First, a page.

For the best possible display, this portrait should be professionally framed.
A frame is not included with this artwork!
Artwork Panel: 65.2cm x 65.7cm ≈ 25¾" x 25¾"
Silk/Brocade Border: 75.2cm x 75.7cm ≈ 29½" x 29¾"Information about how this Asian painting is mounted
This is a gorgeous koi fish painting that you will be proud to hang in you home.
The title is 連年有餘 which basically means, "year in, year out, have abundance." The word for abundance sounds like "yu". The word for fish is a homophone to this abundance character in Chinese. Therefore, fish have come to represent having abundance in Chinese culture.
The inscription and signature read, "辛卯年 秋月 碩生" which translates roughly as, "8th-Heavenly-Stem [of the] 4th-Earthly-Branch Year (An indication this was painted in 2011), [under an] Autumn moon, Shou Sheng".
If you are not completely delighted, I will refund everything, including shipping costs, and even pay your postage to return this artwork to me.
The Artist, Kang Shuo-Sheng
The artist's name is 康碩生 (Kang Shuo-Sheng). Sometime in the Spring of 2012, I met him in Jinan city which is the capital of Shandong Province in northern China. I loved the detail of his work and picked up a few of his pieces. I often keep good ones like this around for my personal decorating, when I am called to decorate a fancy Chinese restaurant. I've had some of these sealed away in a flat file drawer for more than a few years. I guess it's time, like fine wine, to release these to the public.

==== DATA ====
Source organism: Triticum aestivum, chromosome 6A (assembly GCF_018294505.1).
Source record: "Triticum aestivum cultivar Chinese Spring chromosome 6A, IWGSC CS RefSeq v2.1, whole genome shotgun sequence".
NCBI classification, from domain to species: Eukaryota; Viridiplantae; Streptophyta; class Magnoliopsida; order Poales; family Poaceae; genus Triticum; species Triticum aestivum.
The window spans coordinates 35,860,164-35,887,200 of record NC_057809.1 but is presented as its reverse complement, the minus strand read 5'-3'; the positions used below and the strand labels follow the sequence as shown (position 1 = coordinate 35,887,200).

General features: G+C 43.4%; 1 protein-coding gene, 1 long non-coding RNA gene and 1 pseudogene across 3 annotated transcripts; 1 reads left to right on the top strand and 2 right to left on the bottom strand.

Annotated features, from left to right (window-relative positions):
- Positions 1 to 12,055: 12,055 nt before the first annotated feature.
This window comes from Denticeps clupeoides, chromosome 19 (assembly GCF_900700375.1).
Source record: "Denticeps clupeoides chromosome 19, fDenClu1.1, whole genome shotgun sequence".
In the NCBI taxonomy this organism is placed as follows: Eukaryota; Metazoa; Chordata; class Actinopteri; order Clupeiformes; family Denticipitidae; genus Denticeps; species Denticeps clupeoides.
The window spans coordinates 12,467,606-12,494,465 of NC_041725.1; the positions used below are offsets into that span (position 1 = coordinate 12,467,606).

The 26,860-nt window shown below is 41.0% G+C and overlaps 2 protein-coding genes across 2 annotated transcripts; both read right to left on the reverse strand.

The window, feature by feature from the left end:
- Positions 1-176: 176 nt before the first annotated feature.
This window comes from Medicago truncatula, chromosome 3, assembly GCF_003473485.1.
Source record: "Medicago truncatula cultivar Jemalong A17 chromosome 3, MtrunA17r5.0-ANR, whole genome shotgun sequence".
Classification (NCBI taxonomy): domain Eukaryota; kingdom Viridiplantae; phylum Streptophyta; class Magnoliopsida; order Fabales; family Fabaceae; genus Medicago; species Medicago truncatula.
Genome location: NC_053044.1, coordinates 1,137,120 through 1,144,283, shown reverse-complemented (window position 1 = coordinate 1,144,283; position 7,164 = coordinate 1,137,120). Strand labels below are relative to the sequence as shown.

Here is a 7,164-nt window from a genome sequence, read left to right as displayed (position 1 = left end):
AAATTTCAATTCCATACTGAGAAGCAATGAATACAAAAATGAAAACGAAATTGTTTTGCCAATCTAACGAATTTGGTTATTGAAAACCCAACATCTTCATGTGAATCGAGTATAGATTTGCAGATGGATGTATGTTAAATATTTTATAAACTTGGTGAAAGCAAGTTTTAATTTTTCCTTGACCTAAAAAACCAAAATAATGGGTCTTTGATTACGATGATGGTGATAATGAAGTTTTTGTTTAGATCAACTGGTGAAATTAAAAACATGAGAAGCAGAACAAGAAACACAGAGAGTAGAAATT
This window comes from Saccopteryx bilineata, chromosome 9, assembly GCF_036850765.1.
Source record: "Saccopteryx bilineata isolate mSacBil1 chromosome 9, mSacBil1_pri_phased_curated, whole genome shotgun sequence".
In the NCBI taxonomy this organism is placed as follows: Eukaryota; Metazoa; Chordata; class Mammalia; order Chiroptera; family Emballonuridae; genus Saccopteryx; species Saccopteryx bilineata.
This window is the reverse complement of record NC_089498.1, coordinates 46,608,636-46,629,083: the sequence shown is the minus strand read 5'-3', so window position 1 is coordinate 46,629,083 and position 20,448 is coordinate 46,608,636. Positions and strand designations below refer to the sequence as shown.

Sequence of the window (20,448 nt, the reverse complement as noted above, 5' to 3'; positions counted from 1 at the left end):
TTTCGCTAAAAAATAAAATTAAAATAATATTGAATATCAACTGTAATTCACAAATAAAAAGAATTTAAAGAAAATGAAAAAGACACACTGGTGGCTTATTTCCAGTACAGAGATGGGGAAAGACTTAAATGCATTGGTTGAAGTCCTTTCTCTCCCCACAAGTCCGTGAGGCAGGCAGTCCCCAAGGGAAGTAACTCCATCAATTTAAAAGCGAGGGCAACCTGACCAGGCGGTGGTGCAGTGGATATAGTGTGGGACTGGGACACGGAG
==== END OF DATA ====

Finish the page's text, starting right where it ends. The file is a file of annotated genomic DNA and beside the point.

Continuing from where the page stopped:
Kang Shuo-Sheng was born in 1952 in Shandong province. From a young age, he had great interest in traditional Chinese painting style. His formal art studies began in 1978 at the Shandong Art Institute. His specialty quickly became bird and flower paintings.
Soon after, he opened his own studio and has quite a following in Shandong, and the rest of northern China. After a fellowship at the Tianjin Art Institute in 2001, he developed an interest in emulating the art styles seen during the Yuan, Ming, and early Qing dynasties.
This item was listed or modified
Aug 24th, 2018
Gary's random little things about China:
You can search long and hard, in every drugstore and sundries market in China, and you will not find underarm deodorant for sale anywhere.
After traveling all over China, I know this to be true everywhere in China except Hong Kong.
If you ask a Chinese person why there is no deodorant for sale, they will tell you plainly, "Chinese people do not smell bad".
My reply is, "Have you never been on a crowded bus in the summer?"
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